Although technology companies today are working hard to be more customer-focused, customers emphasis on doing more with less "doesnt attract big investment," he said. Those customers "get short term pain relief, but thats temporary. You need really long-term, vision-driven pain relief. You need your vendor to give you big-time innovation. You need vendors that can listen between the lines and hear unvoiced frustration because you think theres no other way," he said."Big innovations come from companies with a distinctive vision. The greatest advancements come from companies willing to buck industry beliefs," he said. Although ATM was promoted as the only technology that could allow for the convergence of voice, video and data on a single network infrastructure, Extreme looked at its ability to scale and at its complexity and realized it would not work on a broad scale. The alternative was to combine quality of service with Ethernet. Its about expanding your field of vision. Its amazing what you see when you step back to look at the big picture," he said. In going back to his wireless example, Stitt noted that the challenges facing enterprises wont end with wireless. "The big idea isnt wireless. The vision is based on finding a way to integrate wireless and wired into a seamless network and further optimize mobility without creating more problems or increasing the complexity and vulnerability of the network. You need integrated scaleability, and security, and you want to handle changes at a software level and still manage the network from a single console," he said. Stitt posed another question: "Is it possible to seize opportunity during an economic downturn?"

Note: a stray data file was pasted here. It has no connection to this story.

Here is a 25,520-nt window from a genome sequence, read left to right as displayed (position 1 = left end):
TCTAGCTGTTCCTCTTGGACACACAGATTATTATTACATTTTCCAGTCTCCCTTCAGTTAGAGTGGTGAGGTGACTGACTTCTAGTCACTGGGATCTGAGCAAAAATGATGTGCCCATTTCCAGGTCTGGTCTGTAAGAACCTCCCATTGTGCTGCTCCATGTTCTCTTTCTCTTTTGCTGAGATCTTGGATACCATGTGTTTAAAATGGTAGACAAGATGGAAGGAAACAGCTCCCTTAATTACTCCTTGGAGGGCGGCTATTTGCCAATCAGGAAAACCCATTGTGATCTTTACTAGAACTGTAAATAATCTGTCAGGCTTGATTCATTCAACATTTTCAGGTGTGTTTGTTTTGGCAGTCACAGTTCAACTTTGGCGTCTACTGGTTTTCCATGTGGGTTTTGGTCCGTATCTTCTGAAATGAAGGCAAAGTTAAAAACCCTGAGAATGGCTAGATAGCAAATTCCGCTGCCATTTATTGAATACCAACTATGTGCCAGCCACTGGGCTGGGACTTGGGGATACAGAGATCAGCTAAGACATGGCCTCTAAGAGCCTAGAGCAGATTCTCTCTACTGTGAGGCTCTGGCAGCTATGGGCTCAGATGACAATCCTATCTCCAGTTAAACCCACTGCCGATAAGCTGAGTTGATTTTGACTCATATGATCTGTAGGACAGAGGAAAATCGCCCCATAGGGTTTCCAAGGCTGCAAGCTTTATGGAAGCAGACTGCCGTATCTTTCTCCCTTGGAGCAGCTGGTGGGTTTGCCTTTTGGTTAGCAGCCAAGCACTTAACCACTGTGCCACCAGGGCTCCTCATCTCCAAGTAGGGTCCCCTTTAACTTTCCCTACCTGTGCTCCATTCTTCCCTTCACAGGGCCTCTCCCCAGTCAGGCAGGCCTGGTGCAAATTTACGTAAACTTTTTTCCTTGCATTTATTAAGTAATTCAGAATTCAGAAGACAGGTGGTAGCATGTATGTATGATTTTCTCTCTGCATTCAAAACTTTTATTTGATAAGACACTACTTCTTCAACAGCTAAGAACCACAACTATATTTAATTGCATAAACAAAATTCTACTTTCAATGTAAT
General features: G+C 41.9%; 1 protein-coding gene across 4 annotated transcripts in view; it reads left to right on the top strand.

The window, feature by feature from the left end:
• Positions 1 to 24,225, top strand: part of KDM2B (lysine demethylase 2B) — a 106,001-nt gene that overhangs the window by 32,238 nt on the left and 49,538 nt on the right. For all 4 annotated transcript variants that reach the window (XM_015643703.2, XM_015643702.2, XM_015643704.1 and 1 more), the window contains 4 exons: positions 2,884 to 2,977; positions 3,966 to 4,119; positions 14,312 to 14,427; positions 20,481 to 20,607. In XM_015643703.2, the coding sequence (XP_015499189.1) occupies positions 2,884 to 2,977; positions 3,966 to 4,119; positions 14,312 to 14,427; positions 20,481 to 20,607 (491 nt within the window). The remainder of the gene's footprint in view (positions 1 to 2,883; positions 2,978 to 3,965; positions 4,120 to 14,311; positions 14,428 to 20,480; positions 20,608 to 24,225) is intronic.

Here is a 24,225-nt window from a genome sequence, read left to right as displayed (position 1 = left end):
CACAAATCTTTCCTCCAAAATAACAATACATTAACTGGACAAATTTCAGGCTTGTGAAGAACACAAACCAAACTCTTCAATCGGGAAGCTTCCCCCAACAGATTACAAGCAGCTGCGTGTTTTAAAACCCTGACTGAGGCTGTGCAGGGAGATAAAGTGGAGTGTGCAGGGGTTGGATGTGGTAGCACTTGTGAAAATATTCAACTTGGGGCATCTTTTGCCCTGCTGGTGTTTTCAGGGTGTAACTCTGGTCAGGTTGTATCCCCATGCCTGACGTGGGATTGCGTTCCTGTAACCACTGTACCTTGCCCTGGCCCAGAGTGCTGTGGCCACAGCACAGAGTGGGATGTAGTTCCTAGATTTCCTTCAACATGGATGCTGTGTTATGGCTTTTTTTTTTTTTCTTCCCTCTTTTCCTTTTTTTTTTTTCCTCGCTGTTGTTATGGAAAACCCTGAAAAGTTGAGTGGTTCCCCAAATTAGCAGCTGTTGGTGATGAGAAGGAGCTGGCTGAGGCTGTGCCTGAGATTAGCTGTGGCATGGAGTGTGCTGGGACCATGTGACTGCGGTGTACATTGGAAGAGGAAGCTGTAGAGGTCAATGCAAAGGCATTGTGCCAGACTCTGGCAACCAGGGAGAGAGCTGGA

As an example, he noted the dance of vendors and network consumers who years earlier pushed for faster routers for their backbone LAN architectures, which were a concentration point for a lot of network traffic. Rather than focus on incremental performance improvements in routers, one startup realized the problem was about creating faster networksnot routers. That startup, Extreme Networks, figured out how to build Layer 3 switches, which were less complex and costly than high-end routers or Asynchronous Transfer Mode switches, and the rise of those cheaper and faster switches "paved the way to the Web applications that are vital to businesses today," he said.